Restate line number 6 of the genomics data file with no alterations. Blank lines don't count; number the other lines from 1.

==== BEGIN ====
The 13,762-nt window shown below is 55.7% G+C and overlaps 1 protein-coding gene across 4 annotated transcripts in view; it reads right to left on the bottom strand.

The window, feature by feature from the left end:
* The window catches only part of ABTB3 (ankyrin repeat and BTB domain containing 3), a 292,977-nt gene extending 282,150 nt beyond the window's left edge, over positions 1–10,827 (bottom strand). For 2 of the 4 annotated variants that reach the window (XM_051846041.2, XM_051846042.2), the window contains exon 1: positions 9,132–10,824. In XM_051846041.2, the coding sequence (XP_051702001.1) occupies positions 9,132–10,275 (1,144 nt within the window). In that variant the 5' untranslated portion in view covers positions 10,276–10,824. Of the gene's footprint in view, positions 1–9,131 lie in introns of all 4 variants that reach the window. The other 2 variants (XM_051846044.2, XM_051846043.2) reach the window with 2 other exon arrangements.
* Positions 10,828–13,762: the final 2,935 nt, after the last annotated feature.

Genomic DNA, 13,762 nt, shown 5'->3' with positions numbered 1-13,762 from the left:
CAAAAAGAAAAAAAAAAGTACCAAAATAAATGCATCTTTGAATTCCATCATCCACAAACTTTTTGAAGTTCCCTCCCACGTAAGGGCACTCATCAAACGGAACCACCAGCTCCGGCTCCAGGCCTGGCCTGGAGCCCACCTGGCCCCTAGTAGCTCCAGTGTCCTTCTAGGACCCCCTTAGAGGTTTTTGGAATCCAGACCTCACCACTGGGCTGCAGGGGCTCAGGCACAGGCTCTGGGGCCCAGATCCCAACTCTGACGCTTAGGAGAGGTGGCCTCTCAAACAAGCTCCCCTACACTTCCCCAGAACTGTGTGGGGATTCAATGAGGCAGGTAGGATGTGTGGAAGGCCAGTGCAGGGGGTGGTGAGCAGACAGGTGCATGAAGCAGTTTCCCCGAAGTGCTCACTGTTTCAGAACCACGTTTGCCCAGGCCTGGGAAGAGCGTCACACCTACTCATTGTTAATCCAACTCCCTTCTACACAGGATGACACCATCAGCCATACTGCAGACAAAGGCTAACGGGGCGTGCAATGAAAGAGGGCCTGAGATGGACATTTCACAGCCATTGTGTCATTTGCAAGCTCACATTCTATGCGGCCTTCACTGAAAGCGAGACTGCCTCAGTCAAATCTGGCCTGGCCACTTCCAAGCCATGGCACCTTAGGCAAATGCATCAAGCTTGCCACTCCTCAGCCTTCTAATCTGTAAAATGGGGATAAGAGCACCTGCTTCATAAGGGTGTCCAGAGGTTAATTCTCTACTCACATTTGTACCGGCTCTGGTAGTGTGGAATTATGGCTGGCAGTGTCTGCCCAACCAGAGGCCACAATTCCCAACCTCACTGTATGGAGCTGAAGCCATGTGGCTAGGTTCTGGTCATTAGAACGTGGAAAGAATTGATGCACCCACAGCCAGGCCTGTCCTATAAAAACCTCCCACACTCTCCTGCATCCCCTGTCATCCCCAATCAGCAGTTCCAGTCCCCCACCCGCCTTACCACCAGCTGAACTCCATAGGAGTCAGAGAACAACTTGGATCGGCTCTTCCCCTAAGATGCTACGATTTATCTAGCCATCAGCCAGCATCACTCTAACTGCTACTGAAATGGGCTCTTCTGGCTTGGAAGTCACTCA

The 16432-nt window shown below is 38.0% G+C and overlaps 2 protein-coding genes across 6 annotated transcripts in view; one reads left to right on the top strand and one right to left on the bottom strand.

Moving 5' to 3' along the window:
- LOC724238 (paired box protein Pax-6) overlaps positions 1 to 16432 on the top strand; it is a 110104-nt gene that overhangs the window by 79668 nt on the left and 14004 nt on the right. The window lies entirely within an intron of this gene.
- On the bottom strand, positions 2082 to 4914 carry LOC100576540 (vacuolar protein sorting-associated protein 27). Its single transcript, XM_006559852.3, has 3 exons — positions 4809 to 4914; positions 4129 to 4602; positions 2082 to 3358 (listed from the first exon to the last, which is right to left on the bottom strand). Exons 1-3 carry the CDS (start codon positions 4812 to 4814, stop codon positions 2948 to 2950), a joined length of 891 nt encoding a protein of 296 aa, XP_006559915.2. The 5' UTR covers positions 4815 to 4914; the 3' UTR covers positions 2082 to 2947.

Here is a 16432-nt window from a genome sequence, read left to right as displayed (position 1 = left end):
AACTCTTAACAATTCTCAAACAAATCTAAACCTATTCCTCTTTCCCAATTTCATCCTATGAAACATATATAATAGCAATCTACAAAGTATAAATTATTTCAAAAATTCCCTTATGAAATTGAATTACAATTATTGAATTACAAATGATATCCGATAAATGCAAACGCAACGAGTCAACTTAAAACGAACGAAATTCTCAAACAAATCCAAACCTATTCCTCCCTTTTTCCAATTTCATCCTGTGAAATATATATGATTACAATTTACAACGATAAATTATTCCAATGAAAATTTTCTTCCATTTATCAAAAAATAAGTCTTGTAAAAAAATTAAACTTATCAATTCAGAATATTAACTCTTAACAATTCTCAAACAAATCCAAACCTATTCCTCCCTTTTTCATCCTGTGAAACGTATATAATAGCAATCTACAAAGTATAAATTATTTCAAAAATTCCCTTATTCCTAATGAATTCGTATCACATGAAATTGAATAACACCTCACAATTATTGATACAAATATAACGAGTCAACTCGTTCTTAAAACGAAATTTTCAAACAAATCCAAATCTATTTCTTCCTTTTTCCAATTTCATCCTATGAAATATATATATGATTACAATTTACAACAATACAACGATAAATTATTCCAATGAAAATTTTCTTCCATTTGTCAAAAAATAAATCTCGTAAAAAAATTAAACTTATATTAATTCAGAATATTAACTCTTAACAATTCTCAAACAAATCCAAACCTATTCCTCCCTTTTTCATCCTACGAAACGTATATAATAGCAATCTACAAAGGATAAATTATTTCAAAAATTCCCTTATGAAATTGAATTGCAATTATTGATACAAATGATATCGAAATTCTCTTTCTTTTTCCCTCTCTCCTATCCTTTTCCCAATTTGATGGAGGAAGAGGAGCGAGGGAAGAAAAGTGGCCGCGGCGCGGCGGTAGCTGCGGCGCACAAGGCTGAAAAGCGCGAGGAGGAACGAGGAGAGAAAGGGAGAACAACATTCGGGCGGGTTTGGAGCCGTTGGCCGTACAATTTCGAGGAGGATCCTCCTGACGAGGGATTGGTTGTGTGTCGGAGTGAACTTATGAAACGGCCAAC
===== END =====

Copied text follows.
CAAAAAGAAAAAAAAAAGTACCAAAATAAATGCATCTTTGAATTCCATCATCCACAAACTTTTTGAAGTTCCCTCCCACGTAAGGGCACTCATCAAACGGAACCACCAGCTCCGGCTCCAGGCCTGGCCTGGAGCCCACCTGGCCCCTAGTAGCTCCAGTGTCCTTCTAGGACCCCCTTAGAGGTTTTTGGAATCCAGACCTCACCACTGGGCTGCAGGGGCTCAGGCACAGGCTCTGGGGCCCAGATCCCAACTCTGACGCTTAGGAGAGGTGGCCTCTCAAACAAGCTCCCCTACACTTCCCCAGAACTGTGTGGGGATTCAATGAGGCAGGTAGGATGTGTGGAAGGCCAGTGCAGGGGGTGGTGAGCAGACAGGTGCATGAAGCAGTTTCCCCGAAGTGCTCACTGTTTCAGAACCACGTTTGCCCAGGCCTGGGAAGAGCGTCACACCTACTCATTGTTAATCCAACTCCCTTCTACACAGGATGACACCATCAGCCATACTGCAGACAAAGGCTAACGGGGCGTGCAATGAAAGAGGGCCTGAGATGGACATTTCACAGCCATTGTGTCATTTGCAAGCTCACATTCTATGCGGCCTTCACTGAAAGCGAGACTGCCTCAGTCAAATCTGGCCTGGCCACTTCCAAGCCATGGCACCTTAGGCAAATGCATCAAGCTTGCCACTCCTCAGCCTTCTAATCTGTAAAATGGGGATAAGAGCACCTGCTTCATAAGGGTGTCCAGAGGTTAATTCTCTACTCACATTTGTACCGGCTCTGGTAGTGTGGAATTATGGCTGGCAGTGTCTGCCCAACCAGAGGCCACAATTCCCAACCTCACTGTATGGAGCTGAAGCCATGTGGCTAGGTTCTGGTCATTAGAACGTGGAAAGAATTGATGCACCCACAGCCAGGCCTGTCCTATAAAAACCTCCCACACTCTCCTGCATCCCCTGTCATCCCCAATCAGCAGTTCCAGTCCCCCACCCGCCTTACCACCAGCTGAACTCCATAGGAGTCAGAGAACAACTTGGATCGGCTCTTCCCCTAAGATGCTACGATTTATCTAGCCATCAGCCAGCATCACTCTAACTGCTACTGAAATGGGCTCTTCTGGCTTGGAAGTCACTCA